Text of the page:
A midscale spot gets hit hard by the recession.
The accolades came almost immediately after opening—inclusion in Esquire magazine’s Best New Restaurants of 2008, a spot on the Martha Stewart Show and glowing reviews in the local dining sections, including a rave one from this writer when I visited back in February of ’08.
But after about a year, Takashi’s newness wore off, and restaurant-goers addicted to buzz moved on to the latest openings. Devoted regulars addicted to the delicate and delicious Japanese-by-way-of-France food helped keep the books fairly full through the early part of 2009, but then the bad economy started to take its toll. And while it’s true that a recession is tough for any restaurant, it was especially hard on midscale restaurants like Takashi, where the check average is around $60 per person for a three-course meal. “Everything these days is shifting down, going casual, and I understand that. I love casual myself,” chef Takashi Yagihashi says. “But I want to keep this restaurant what it is for people who want the complete experience…but don’t want to spend $200 a person on Alinea and Trotter’s.”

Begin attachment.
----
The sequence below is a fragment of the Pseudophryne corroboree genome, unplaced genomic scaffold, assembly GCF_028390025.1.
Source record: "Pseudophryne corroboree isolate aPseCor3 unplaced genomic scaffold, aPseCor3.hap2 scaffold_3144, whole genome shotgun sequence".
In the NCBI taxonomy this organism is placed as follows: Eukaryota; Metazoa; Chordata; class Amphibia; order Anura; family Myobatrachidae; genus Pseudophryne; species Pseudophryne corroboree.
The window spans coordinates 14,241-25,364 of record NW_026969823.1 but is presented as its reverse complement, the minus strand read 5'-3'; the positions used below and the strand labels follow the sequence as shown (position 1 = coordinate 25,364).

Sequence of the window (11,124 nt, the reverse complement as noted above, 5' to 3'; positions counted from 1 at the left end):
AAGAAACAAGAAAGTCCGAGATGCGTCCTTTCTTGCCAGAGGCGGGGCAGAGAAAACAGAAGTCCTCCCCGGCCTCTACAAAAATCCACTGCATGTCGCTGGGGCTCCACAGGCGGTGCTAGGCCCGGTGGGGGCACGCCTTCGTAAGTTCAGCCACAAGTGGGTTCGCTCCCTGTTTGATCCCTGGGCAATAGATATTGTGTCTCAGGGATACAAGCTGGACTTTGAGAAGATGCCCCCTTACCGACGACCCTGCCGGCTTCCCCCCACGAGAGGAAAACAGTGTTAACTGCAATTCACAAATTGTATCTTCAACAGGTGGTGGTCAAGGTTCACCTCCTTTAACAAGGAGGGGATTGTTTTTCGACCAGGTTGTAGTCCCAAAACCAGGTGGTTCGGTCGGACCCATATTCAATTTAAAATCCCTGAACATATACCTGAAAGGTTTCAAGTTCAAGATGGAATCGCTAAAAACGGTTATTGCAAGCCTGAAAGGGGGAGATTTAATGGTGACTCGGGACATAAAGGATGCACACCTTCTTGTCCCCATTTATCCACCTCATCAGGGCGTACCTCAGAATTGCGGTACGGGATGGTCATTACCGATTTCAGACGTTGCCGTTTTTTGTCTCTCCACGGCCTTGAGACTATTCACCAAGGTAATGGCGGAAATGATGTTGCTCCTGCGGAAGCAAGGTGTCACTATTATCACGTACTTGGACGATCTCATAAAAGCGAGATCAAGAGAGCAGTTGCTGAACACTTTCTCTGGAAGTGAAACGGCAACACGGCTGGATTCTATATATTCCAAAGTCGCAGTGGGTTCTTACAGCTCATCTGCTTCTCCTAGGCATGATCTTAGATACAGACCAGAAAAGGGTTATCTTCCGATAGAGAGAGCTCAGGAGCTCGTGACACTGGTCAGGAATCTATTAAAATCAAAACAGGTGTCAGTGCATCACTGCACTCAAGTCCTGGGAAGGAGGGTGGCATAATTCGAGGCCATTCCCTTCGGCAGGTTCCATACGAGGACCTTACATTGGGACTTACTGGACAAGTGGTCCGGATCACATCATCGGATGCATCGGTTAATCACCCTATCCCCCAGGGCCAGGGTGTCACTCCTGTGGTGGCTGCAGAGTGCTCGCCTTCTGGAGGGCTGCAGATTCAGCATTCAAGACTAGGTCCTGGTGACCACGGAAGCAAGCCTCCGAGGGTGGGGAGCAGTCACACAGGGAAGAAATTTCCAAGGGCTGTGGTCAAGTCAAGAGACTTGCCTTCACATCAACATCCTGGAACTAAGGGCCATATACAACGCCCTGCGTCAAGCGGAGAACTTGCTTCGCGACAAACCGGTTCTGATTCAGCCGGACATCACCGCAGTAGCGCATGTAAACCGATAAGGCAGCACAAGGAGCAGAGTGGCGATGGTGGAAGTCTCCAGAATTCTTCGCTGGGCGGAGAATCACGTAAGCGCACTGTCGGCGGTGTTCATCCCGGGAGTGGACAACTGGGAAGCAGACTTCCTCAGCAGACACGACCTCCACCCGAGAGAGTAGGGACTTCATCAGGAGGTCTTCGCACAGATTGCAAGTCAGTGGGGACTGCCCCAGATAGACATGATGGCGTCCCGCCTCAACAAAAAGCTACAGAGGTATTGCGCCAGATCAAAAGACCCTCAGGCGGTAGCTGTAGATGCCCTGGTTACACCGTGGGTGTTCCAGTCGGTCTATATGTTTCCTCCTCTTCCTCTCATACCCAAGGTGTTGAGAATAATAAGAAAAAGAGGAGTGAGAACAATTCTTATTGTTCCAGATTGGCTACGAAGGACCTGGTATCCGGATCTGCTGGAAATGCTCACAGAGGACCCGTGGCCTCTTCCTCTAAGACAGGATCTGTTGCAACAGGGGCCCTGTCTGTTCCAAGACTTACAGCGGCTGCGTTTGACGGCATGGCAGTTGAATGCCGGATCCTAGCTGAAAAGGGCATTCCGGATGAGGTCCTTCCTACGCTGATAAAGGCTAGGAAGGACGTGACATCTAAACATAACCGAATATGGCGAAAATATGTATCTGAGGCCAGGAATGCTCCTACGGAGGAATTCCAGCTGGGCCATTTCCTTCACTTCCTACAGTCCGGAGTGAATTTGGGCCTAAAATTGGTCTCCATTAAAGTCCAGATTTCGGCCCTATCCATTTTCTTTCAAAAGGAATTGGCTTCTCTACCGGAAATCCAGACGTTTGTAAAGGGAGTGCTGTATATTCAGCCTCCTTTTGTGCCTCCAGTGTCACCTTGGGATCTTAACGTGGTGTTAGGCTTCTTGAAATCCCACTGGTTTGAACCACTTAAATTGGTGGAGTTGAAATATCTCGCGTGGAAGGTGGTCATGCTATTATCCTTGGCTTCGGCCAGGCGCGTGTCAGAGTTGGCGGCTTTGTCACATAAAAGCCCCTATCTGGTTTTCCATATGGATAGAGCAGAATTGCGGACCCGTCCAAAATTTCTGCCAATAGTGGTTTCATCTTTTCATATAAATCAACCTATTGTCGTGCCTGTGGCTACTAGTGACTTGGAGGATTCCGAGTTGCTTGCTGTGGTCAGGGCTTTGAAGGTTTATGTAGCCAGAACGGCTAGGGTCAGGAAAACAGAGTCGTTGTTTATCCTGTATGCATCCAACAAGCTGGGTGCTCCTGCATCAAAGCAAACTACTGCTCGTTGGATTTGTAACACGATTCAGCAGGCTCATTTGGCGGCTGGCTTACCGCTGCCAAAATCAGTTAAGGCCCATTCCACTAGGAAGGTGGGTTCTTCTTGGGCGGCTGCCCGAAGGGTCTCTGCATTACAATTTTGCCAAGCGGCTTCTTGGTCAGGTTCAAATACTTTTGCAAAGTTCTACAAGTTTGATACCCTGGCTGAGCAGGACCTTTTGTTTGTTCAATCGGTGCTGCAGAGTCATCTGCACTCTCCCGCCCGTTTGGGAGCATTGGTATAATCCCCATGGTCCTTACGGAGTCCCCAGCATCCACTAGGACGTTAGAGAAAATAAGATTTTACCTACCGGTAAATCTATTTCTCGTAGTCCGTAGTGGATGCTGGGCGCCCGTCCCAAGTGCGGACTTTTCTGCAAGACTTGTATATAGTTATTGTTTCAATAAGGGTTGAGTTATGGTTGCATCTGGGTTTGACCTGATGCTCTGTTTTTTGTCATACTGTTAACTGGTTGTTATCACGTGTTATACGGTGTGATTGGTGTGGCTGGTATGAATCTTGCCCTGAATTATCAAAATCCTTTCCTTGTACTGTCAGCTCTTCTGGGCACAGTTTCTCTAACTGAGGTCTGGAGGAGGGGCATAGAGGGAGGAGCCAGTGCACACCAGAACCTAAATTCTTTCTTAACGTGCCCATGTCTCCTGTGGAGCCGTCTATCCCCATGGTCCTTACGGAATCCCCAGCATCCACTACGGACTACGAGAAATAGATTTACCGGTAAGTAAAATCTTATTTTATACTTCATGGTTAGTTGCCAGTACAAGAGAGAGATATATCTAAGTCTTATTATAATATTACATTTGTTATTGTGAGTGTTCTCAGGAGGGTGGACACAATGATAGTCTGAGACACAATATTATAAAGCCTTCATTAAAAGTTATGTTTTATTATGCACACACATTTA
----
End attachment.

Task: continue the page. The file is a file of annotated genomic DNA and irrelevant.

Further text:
He wants to keep his vision intact, but he’s also the guy balancing the books, so he’s made adjustments. A $36 three-course prix fixe on Tuesdays and Wednesdays sometimes includes signature dishes like sushi-grade snapper on ohba leaves and crispy-skinned chicken with salty-sour yuzu. And on Sundays, Takashi now opens for lunch, with $3 to $8 small plates (pork belly tucked into steamed buns; housemade tofu in gingery soy sauce) and $10 to $13 noodle bowls (including soupy pork-studded miso ramen similar to that at Takashi’s Noodles downtown). The reception for the Sunday changes has been warm, and weekend nights are fairly steady, but Yagihashi admits the weeknights remain “kind of scary.” Still, he’s loath to shift concepts. “I am trying a few new things, but I don’t want it to become damage control, like I am just putting a Band-Aid on something,” he says. “If I can’t achieve this my way, I don’t want to do it.”
1952 N Damen Ave, 773-772-6170